The New York Times requires payment for the sort of republishing Project EDDIE authors might like to engage in. Payments must be made annually and in perpetuity at costs that are beyond the project's means to support. So directly reposting articles (or photos/figures/diagrams) from the New York Times is not possible. Consider alternative sources and if need be provide a link to the article. Because of their link policy (people are only allowed to view a limited number of NYT articles each month from a given computer), students may be unable to reach a linked article depending on their browsing habits. So you'll want to provide guidance in your materials about this issue. This could include pointing out how students could work within the constraints (access the readings at the beginning of the month, or from a computer that hasn't used it's quota), several of the inexpensive ($0.99) short-term academic subscription options, and the various local institutional options they may have (their library may subscribe or be able to provide access through local online or paper reserves systems). nyt
U.S. Federal Government
Materials produced by federal government employees in the course of their work is automatically in the public domain (they have no copyright constraints). However, do not assume materials on government websites are unencumbered. Materials on those sites are often produced contractors (and so not federal employees) so their material is copyrighted. In general you'll need to ask for permission unless you're confident about the identity of the person producing the materials. State and local government work is not special in this way. You must assume it is all copyrighted and proceed accordingly.
When in Doubt Ask
If you're not absolutely sure about the copyright situation around particular material or how to document it please ask your implementation team consultant (SERC staff person) or team leader. We're counting on all the authors within Project EDDIE to ensure that we have accurate information about the rights of all the materials in our site.
If you choose to try to get permission from the copyright holder you'll first want to investigate their website for any information they have related to copyright and reuse. Oftentimes, bigger organizations will have existing mechanisms or contacts for requesting permission for reuse. Many commercial organizations will expect you to pay for reuse which, in most cases, is impractical for Project EDDIE. Here's is generic form letter you can start with in requesting permission to reuse material within your module.
If you obtain permission for a resource (e.g. you get an email response from a request) you'll need to record the nature of the permission in the provenance/reuse fields associated with the file. Also, forward a copy of the email to your webteam support person at SERC so that we can keep it on file.
While getting permission in the form of our standard Creative Commons license is ideal (as it makes things consistent for our users) any permission which makes it clear that Project EDDIE is allowed to post the materials and that all Project EDDIE users can use the materials freely is sufficient. There are, for example, a variety of different Creative Commons licenses all of which are perfectly reasonable for Project EDDIE use. If a copyright owner is willing to give permission for use of the their material with different terms and you're not sure if the terms are appropriate please ask your support people.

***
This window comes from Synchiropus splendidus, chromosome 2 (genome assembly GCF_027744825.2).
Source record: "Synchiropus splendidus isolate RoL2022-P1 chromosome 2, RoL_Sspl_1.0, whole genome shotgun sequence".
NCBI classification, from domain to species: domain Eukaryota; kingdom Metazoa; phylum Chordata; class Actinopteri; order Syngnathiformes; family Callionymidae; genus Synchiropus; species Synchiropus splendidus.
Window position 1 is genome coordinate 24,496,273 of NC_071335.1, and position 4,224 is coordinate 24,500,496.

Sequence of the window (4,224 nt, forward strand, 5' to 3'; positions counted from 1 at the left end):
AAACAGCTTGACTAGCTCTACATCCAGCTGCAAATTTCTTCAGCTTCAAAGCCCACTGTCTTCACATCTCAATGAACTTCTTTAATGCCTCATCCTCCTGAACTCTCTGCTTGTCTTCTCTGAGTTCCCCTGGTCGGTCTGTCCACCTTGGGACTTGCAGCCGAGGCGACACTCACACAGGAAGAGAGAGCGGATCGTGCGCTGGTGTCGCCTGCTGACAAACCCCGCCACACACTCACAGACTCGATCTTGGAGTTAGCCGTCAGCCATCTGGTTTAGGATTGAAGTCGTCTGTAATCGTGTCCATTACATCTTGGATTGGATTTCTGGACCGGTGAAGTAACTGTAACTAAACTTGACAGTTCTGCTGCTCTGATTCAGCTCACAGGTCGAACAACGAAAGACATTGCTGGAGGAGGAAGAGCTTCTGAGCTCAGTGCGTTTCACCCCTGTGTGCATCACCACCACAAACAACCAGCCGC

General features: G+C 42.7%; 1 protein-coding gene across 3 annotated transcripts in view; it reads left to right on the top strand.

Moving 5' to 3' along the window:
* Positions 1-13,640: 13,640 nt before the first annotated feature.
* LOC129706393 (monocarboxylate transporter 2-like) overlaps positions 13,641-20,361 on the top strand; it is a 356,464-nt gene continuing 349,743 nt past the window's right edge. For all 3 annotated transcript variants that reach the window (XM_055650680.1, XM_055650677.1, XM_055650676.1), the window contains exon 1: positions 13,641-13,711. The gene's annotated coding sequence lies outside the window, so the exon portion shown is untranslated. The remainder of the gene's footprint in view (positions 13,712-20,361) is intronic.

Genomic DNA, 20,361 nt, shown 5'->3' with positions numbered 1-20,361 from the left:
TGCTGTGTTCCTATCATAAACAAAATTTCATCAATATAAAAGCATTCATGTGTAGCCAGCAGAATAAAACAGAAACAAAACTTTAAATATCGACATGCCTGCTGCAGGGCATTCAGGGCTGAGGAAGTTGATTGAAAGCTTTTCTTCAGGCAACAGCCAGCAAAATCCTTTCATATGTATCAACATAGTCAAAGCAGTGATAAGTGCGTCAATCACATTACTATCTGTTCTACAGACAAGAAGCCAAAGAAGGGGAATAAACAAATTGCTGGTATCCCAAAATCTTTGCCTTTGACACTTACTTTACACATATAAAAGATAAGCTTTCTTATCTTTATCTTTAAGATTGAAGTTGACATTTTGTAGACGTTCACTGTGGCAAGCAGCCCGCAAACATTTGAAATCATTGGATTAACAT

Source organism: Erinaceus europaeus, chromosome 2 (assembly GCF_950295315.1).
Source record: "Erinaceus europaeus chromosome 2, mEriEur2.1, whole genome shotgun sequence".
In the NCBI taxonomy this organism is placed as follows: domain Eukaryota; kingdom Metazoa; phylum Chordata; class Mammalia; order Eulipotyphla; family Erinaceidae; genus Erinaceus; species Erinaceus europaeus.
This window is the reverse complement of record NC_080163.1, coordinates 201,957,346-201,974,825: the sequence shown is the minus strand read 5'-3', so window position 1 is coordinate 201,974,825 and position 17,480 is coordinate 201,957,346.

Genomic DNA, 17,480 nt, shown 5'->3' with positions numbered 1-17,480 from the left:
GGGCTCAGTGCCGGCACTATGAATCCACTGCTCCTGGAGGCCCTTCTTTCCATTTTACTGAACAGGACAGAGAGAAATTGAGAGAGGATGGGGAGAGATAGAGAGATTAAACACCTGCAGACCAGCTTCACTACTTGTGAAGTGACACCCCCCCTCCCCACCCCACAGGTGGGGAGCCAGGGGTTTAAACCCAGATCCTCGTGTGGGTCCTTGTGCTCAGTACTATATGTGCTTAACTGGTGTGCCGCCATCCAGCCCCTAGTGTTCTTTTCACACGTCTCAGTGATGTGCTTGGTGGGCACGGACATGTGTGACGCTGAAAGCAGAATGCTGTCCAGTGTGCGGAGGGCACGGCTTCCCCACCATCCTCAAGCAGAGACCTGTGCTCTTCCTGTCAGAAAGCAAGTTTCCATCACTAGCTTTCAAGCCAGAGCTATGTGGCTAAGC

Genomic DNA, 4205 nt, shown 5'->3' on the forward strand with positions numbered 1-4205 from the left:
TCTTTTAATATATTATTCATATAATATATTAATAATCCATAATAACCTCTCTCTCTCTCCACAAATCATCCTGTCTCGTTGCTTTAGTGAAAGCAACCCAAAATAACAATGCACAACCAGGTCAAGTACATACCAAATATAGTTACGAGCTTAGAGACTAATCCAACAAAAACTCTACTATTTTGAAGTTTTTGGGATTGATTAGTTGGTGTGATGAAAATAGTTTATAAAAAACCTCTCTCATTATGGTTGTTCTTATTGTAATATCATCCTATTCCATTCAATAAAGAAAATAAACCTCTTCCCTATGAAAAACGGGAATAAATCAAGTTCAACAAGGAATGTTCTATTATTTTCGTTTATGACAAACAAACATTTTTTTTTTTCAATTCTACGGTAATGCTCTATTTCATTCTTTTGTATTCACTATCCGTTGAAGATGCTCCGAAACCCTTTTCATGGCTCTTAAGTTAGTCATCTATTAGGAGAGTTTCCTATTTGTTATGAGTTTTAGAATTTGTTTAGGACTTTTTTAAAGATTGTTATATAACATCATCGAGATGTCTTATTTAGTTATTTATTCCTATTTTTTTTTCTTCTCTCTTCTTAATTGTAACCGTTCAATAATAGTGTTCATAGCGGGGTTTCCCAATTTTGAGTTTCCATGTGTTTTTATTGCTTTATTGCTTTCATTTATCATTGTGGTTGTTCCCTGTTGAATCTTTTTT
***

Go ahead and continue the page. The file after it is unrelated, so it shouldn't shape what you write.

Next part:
What about files with multiple parts Like PowerPoint presentations?
If you have a file with pieces from multiple sources, such as a PowerPoint with a number of images, you'll want to document the details with the presentation itself, either on each slide or a separate slide at the end of the presentation. For example:
Slide 1: Image of cow from http://cows.com/big_cow.html Image in the public domain
Slide 2: Graph of cheese production courtesy of the CIA, http://cheesespy.cia.gov. Reuse is permitted under a creative commons BY-NC license.
Then in the provenance/reuse fields for the file as a whole you can give credit both to yourself (for the overall compilation) and also point people to the detailed information within the presentation:
Overall presentation developed by Bob Smith and distributed under a creative commons BY-NC-SA 3.0 license. Attribution and reuse information about the individual elements within the file available on the final slide.
Use of Project EDDIE Materials
All materials developed through Project EDDIE will be made freely available through the Project EDDIE website under a Creative Commons Attribution, Non-Commericial, Share Alike license. Faculty will be able to freely and flexibly adopt or adapt the materials to their classroom.
Project EDDIE Copyright Slides (PowerPoint 2007 (.pptx) PRIVATE FILE 5MB Feb5 20)
The SERC site has a lot of material on copyright, especially with regards to sharing materials on the SERC site itself. The following links may be helpful to you as you begin to pursue this topic:
- And here is another generic SERC page that speaks to copyright and authoring materials on our site that is somewhat duplicative and somewhat complementary: http://serc.carleton.edu/serc/authoring/copyright.html
- This is the page for the public users of the site which explains what people can (and can't) do: https://serc.carleton.edu/eddie/earthecosystems/info_developers/terms_use.html